July 10 (Bloomberg) -- Republicans Tim Pawlenty and Rick Santorum downplayed early polls showing they were behind other rivals in their bids to unseat Democratic President Barack Obama in next year’s election.
“These early polls are not a good indicator of anything,” Pawlenty said in an interview on NBC’s “Meet the Press” program. “If they were, Rudy Giuliani or Hillary Clinton would be president of the United States. They almost never predict the outcome.”
The first test will be an Iowa straw poll Aug. 13, which is run by the state’s Republican Party to look at the early strength of presidential aspirants. A poll by the Des Moines Register put Pawlenty, a former Minnesota governor, at 6 percent and Santorum, a former senator from Pennsylvania, at 4 percent. The frontrunners were former Massachusetts Governor Mitt Romney at 23 percent and Congresswoman Michele Bachmann of Minnesota at 22 percent.
“We’re running a little-engine-that-could campaign,” Santorum, a former senator from Pennsylvania, said on CNN’s “State of the Union,” referring to a children’s picture book about a persistent railroad engine. “We’re just out there meeting people, and meeting with activists, in people’s homes, and building relationships, getting people interested in volunteering and helping.”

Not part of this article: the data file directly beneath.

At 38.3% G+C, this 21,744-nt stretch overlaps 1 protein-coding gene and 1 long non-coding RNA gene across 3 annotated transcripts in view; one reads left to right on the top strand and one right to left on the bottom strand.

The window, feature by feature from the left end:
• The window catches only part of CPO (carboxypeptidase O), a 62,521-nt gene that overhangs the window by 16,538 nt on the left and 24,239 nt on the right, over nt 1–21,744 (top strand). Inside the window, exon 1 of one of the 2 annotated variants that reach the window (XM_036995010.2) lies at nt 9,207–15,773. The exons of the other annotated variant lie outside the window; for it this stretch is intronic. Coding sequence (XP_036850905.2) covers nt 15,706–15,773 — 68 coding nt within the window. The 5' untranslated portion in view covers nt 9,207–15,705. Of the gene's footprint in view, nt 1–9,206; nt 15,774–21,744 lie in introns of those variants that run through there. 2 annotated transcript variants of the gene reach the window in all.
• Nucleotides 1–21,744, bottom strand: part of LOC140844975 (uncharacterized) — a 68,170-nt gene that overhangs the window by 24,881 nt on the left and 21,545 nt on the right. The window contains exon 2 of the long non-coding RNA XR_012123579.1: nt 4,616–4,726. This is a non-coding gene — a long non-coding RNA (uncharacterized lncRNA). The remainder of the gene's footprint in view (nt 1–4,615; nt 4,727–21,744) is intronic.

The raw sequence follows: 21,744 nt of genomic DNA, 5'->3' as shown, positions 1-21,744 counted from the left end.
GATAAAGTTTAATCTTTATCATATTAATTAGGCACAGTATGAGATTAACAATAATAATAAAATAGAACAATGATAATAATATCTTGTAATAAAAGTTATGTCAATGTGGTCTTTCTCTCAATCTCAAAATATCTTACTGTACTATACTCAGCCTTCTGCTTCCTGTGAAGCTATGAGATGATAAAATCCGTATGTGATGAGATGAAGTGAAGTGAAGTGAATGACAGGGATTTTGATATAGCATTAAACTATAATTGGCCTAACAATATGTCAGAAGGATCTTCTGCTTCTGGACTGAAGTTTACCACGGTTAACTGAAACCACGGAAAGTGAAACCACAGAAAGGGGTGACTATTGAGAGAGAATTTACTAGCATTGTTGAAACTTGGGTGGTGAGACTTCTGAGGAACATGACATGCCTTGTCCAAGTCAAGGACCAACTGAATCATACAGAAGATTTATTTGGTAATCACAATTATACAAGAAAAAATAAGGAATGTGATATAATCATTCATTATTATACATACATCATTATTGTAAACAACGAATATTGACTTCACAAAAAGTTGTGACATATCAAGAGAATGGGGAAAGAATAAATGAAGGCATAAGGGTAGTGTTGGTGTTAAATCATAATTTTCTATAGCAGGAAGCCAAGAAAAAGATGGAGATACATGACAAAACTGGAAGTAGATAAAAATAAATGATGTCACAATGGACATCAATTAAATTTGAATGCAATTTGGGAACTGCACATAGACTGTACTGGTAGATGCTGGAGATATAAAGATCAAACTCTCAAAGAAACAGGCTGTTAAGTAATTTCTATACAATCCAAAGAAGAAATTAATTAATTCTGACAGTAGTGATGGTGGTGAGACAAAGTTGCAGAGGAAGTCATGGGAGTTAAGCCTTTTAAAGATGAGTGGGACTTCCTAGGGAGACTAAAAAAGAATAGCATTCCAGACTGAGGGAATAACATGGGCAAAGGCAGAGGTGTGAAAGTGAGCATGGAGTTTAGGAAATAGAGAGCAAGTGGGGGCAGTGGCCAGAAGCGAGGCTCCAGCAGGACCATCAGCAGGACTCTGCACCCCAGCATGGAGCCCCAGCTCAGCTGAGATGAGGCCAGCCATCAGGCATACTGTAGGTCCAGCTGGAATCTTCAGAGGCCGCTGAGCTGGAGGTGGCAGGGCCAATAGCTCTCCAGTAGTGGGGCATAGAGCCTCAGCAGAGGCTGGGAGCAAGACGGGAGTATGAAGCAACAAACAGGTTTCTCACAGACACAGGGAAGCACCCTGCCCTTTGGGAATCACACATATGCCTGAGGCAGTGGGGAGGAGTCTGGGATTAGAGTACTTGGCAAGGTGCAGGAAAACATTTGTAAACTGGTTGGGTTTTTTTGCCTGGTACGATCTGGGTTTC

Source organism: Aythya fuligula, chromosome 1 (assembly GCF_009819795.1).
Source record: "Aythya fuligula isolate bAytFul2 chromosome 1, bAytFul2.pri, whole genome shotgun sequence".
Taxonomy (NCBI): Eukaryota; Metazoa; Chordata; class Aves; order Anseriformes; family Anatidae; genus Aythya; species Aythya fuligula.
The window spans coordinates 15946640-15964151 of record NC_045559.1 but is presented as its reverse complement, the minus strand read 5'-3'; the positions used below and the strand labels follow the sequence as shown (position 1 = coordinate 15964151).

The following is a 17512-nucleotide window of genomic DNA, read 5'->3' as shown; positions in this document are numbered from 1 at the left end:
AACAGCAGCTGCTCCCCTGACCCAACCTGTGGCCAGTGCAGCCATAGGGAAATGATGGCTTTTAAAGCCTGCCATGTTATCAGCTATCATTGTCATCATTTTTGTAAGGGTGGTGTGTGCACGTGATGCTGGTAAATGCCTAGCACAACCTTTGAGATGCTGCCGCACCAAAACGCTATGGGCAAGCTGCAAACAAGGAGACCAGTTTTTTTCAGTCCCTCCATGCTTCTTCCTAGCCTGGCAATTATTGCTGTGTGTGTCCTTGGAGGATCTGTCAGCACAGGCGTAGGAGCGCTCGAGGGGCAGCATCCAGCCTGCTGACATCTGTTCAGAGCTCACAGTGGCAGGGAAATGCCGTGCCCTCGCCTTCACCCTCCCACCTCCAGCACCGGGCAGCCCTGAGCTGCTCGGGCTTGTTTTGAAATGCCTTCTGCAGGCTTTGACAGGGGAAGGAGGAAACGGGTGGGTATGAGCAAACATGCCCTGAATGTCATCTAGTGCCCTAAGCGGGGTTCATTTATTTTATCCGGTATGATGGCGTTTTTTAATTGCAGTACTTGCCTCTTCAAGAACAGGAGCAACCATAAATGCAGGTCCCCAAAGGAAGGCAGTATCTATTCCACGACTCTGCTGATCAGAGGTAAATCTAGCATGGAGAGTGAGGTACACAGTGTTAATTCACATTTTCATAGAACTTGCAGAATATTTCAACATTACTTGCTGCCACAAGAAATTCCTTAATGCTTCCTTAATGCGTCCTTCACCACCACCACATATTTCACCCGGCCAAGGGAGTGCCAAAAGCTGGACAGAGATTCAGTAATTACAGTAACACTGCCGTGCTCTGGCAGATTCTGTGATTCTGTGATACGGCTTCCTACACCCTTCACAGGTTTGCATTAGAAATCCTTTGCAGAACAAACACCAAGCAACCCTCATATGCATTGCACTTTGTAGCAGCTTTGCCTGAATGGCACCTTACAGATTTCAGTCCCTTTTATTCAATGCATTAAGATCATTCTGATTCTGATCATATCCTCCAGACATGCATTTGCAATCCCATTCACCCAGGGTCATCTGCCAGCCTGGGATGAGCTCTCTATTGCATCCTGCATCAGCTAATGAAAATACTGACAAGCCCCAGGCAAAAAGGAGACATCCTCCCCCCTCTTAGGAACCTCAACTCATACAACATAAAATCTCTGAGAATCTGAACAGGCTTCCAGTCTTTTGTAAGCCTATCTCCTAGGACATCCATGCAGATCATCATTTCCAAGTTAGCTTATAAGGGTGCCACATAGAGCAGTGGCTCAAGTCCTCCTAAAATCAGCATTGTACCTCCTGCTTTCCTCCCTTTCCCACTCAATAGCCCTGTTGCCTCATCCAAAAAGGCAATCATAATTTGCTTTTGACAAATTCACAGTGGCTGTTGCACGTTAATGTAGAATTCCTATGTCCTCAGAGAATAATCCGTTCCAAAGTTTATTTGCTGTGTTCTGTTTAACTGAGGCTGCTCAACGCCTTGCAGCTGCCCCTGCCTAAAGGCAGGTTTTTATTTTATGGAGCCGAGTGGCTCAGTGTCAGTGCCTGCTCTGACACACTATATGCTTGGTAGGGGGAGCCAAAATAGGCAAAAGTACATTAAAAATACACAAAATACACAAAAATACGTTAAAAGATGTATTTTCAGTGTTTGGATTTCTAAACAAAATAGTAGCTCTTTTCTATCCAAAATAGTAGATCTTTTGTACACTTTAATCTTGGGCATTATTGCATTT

Pawlenty criticized his fellow Minnesotan, Bachmann, saying she hasn’t accomplished anything during her time in Congress.
“I like Congresswoman Bachmann. I’ve campaigned for her, I respect her,” Pawlenty said.“But her record of accomplishment in Congress is non-existent.”
“We’re not looking for folks who just have speech capabilities,” he said. “We’re looking for people who can lead a large enterprise in a public setting and drive it to conclusion. I’ve done that, she hasn’t.”
He also said it “would be difficult” for Romney to win the Republican nomination because of his support of a healthcare program in Massachusetts that’s similar to the one passed by Congress and supported by Obama.
Santorum said his fundraising is “at the low end” because he only chose to get into the race in May and didn’t have his first fundraising event until the last week of June. Romney “has been running for president for four years and he’s the favorite,” Santorum said.
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